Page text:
In December 2011, in the Temporary Payroll Tax Cut Continuation Act of 2011, Congress directed FHFA to increase guarantee fees by at least an average of 10 basis points and further directed that FHFA consider the cost of private capital and the risk of loss in setting guarantee fees. Congress also encouraged FHFA to require guarantee fee changes that reduce cross-subsidization of relatively risky loans and eliminate differences in fees across lenders that are not clearly based on cost or risk. Consistent with that legislation and with previous commitments FHFA has made, FHFA will be announcing by the end of August another set of gradual adjustments in guarantee fee pricing that will take effect late in the year.
In August, Fannie Mae anticipates closing on the first set of real estate owned (REO) pilot transactions. Developed in conjunction with the Treasury Department, the Department of Housing and Urban Development, the Federal Deposit Insurance Corporation, and the Federal Reserve, these initial transactions involve REO properties most of which are currently occupied by renters. Further details regarding these transactions will be released after closing. Based on the success of this initial transaction, we are planning for additional sales in the near future.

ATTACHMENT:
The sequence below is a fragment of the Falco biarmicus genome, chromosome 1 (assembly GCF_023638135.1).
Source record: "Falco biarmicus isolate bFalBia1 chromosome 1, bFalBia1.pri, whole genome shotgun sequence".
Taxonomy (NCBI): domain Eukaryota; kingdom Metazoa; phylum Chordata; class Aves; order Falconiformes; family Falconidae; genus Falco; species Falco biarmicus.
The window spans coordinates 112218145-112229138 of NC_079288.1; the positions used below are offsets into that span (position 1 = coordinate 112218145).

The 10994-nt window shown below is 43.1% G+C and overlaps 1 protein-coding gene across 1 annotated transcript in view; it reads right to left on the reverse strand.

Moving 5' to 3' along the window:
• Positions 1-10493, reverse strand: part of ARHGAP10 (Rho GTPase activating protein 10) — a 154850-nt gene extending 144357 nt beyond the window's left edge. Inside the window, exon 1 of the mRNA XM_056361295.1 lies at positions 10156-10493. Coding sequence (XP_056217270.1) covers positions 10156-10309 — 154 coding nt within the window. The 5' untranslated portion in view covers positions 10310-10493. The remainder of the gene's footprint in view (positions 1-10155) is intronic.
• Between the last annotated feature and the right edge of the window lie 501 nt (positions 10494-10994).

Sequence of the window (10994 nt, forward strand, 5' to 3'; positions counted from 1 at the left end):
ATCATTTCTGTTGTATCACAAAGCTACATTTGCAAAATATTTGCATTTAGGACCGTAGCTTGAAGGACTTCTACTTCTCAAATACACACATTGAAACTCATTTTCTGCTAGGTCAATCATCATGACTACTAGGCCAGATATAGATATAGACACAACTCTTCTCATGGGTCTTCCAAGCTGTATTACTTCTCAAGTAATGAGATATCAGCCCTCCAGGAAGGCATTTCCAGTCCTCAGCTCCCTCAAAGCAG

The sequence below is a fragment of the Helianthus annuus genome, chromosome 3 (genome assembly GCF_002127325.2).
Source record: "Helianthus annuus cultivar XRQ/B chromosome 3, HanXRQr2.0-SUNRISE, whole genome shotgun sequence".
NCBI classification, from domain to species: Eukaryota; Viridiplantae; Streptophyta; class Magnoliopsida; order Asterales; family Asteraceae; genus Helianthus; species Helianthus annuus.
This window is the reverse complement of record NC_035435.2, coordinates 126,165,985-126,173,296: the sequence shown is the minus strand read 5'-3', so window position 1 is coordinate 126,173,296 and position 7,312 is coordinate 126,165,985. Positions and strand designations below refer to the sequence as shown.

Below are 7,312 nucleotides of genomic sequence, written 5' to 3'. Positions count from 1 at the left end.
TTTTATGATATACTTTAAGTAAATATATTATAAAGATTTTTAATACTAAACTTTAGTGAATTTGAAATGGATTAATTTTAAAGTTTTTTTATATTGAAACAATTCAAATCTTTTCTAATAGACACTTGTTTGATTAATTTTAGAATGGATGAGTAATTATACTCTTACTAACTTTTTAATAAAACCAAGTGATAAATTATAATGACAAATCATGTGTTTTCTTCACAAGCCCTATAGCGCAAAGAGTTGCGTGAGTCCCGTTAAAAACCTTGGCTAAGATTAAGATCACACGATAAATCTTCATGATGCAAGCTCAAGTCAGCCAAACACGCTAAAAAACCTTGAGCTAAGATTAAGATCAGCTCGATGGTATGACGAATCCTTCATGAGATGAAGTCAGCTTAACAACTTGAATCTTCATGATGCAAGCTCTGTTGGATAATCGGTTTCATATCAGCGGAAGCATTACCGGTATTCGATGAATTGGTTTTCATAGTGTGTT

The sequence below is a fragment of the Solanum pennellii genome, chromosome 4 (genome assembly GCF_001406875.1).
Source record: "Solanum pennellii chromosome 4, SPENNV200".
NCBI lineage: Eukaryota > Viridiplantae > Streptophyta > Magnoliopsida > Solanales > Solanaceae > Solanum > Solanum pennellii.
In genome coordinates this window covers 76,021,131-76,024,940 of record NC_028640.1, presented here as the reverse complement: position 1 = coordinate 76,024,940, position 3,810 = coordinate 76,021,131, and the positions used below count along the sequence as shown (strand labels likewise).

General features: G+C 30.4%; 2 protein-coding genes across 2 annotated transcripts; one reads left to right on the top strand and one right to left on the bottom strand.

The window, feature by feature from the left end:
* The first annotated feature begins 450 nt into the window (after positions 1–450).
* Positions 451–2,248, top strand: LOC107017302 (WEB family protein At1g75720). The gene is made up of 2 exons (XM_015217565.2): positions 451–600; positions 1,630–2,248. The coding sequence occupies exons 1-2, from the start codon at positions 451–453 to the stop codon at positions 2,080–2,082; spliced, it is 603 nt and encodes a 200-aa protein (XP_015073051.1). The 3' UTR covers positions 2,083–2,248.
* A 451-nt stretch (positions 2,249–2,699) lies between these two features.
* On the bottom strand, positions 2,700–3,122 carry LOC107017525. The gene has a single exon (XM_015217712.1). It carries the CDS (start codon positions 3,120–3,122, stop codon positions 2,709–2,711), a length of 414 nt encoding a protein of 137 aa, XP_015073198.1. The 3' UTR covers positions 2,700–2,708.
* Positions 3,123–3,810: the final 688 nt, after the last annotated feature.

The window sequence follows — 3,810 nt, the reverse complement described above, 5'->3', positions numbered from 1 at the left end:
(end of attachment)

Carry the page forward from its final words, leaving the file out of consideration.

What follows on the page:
The greatest future opportunity for the Enterprises to assist homeowners and add stability to housing markets is to ensure the continued successful implementation of the HARP. As you know, FHFA introduced numerous changes to HARP this past fall; the changes became fully operational last month. We are pleased by early returns on these program revisions and believe that the Enterprises and mortgage lenders should remain focused on ensuring implementation of this program, which gives more than a million underwater borrowers a meaningful opportunity to reduce their mortgage rate and hasten the pay-down of their mortgage principal so the borrower gets back to a position of positive equity.